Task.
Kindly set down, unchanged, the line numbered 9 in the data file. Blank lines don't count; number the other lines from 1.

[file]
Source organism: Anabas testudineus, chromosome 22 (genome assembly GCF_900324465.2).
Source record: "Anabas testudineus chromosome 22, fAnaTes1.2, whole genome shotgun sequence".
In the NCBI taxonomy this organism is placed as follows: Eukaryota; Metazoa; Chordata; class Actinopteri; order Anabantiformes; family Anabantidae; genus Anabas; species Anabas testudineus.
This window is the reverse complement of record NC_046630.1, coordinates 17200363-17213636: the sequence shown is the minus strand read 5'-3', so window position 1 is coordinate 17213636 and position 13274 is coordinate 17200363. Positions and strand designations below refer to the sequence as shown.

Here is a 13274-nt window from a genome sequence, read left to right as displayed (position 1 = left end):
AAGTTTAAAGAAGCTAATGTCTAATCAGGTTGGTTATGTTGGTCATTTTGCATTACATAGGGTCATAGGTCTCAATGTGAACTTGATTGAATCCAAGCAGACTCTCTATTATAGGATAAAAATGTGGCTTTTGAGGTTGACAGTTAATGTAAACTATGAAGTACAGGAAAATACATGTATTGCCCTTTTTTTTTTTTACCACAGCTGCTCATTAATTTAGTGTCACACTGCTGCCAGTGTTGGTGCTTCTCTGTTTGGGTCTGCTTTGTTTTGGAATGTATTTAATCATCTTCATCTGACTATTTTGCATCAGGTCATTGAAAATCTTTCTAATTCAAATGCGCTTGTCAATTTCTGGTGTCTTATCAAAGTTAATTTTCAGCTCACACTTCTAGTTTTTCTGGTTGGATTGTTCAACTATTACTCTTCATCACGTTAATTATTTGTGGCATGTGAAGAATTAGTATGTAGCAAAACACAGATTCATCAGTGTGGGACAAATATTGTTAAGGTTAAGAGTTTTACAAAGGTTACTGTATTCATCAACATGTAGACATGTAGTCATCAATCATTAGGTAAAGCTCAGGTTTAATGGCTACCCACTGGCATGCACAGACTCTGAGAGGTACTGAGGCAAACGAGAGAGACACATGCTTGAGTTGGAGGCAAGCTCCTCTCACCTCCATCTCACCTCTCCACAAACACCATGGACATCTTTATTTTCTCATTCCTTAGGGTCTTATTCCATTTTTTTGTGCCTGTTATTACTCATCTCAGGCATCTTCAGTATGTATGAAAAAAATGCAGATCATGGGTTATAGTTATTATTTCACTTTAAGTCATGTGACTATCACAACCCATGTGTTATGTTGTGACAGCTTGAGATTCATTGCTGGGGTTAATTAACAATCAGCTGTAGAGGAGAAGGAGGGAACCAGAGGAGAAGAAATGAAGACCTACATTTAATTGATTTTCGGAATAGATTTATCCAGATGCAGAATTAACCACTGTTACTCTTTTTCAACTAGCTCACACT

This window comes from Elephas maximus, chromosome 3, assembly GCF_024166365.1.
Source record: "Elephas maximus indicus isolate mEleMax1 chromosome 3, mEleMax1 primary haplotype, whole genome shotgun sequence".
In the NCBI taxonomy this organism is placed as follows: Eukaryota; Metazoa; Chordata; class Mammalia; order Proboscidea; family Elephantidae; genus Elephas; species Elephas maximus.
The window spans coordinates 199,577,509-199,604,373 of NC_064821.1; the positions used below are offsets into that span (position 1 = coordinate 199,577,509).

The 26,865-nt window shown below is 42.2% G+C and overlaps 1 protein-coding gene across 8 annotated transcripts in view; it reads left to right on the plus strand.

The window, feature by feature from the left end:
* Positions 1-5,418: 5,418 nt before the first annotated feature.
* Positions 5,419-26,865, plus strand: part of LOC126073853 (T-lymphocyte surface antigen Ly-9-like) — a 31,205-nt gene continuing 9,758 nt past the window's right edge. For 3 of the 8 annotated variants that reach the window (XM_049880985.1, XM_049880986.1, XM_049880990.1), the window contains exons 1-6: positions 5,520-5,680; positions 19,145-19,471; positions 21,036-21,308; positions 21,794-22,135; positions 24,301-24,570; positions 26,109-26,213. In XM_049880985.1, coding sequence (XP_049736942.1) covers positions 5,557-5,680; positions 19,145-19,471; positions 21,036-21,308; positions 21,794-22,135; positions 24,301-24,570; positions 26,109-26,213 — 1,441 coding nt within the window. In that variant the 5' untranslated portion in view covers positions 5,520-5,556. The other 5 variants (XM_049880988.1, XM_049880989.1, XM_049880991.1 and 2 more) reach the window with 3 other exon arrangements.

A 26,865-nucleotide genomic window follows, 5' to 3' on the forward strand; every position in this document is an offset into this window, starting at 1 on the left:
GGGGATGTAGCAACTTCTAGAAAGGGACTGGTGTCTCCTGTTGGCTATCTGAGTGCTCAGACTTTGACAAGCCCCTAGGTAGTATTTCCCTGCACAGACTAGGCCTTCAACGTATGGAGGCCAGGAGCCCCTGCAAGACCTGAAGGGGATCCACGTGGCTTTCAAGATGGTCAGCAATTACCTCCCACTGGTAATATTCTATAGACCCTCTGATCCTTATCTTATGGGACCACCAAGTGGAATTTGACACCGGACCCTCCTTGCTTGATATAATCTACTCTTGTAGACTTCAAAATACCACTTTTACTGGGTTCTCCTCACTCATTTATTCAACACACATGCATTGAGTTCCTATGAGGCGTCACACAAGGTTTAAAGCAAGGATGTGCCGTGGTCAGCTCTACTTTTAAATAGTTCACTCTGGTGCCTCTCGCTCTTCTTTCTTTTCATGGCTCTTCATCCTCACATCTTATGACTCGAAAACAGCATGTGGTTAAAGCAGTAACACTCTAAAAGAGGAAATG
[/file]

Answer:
In the NCBI taxonomy this organism is placed as follows: Eukaryota; Metazoa; Chordata; class Mammalia; order Proboscidea; family Elephantidae; genus Elephas; species Elephas maximus.